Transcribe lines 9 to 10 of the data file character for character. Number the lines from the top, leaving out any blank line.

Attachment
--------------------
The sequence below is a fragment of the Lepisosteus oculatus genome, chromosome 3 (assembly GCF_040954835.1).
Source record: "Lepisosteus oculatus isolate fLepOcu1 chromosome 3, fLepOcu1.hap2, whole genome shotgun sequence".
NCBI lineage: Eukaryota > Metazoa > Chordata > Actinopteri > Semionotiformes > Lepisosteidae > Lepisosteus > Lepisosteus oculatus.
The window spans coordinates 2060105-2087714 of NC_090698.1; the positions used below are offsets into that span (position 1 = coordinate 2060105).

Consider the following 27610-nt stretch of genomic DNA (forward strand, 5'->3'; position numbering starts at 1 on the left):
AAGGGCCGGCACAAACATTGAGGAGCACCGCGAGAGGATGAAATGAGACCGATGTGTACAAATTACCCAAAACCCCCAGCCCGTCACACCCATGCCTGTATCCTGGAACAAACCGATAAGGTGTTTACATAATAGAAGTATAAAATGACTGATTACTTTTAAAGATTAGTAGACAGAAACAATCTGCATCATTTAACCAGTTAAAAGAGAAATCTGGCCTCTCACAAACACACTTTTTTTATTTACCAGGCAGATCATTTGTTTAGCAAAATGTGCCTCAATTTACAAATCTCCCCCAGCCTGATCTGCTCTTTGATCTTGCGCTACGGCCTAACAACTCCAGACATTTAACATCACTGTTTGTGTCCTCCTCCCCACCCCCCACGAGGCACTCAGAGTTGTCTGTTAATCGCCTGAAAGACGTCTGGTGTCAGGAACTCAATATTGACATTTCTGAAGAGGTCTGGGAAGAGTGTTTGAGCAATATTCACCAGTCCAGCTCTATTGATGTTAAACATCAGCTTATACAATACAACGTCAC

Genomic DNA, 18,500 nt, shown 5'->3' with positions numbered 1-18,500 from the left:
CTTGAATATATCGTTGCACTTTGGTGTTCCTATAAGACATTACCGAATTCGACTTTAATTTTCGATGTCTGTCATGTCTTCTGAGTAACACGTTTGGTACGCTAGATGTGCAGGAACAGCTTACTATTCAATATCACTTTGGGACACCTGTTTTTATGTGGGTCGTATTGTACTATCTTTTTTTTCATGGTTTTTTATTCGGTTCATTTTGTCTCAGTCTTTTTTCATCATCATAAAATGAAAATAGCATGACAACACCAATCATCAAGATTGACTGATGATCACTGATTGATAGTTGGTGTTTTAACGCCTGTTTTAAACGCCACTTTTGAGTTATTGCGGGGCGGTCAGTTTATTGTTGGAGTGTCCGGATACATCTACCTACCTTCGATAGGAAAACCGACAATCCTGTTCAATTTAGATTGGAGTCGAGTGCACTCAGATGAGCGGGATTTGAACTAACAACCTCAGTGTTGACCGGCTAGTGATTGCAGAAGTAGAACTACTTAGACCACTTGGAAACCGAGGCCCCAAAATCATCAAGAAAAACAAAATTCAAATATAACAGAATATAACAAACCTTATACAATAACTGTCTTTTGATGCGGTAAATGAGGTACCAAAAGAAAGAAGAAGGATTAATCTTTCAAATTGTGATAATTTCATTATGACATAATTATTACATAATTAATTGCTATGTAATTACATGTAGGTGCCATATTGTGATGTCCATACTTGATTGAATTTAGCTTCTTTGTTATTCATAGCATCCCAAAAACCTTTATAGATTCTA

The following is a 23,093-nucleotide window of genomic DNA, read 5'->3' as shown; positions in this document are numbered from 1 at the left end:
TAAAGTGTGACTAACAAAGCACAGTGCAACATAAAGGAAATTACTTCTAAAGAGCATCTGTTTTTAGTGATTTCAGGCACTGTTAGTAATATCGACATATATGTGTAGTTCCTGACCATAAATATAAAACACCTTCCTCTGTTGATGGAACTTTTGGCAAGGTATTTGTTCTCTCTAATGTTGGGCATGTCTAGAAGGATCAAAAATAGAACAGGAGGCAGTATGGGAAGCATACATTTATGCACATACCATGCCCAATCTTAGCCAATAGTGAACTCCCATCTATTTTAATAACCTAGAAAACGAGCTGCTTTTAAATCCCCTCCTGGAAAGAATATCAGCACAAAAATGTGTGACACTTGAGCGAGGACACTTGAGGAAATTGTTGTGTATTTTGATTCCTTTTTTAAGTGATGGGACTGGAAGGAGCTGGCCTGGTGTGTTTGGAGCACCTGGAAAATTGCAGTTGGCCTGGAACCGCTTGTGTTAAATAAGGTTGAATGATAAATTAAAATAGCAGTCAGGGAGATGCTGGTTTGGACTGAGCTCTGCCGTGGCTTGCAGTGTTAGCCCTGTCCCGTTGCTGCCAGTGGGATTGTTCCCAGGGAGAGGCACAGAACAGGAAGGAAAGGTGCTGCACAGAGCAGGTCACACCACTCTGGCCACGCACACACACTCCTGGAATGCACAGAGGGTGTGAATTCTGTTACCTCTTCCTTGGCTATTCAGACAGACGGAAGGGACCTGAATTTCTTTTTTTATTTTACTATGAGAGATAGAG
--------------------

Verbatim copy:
The following is a 23,093-nucleotide window of genomic DNA, read 5'->3' as shown; positions in this document are numbered from 1 at the left end:
TAAAGTGTGACTAACAAAGCACAGTGCAACATAAAGGAAATTACTTCTAAAGAGCATCTGTTTTTAGTGATTTCAGGCACTGTTAGTAATATCGACATATATGTGTAGTTCCTGACCATAAATATAAAACACCTTCCTCTGTTGATGGAACTTTTGGCAAGGTATTTGTTCTCTCTAATGTTGGGCATGTCTAGAAGGATCAAAAATAGAACAGGAGGCAGTATGGGAAGCATACATTTATGCACATACCATGCCCAATCTTAGCCAATAGTGAACTCCCATCTATTTTAATAACCTAGAAAACGAGCTGCTTTTAAATCCCCTCCTGGAAAGAATATCAGCACAAAAATGTGTGACACTTGAGCGAGGACACTTGAGGAAATTGTTGTGTATTTTGATTCCTTTTTTAAGTGATGGGACTGGAAGGAGCTGGCCTGGTGTGTTTGGAGCACCTGGAAAATTGCAGTTGGCCTGGAACCGCTTGTGTTAAATAAGGTTGAATGATAAATTAAAATAGCAGTCAGGGAGATGCTGGTTTGGACTGAGCTCTGCCGTGGCTTGCAGTGTTAGCCCTGTCCCGTTGCTGCCAGTGGGATTGTTCCCAGGGAGAGGCACAGAACAGGAAGGAAAGGTGCTGCACAGAGCAGGTCACACCACTCTGGCCACGCACACACACTCCTGGAATGCACAGAGGGTGTGAATTCTGTTACCTCTTCCTTGGCTATTCAGACAGACGGAAGGGACCTGAATTTCTTTTTTTATTTTACTATGAGAGATAGAG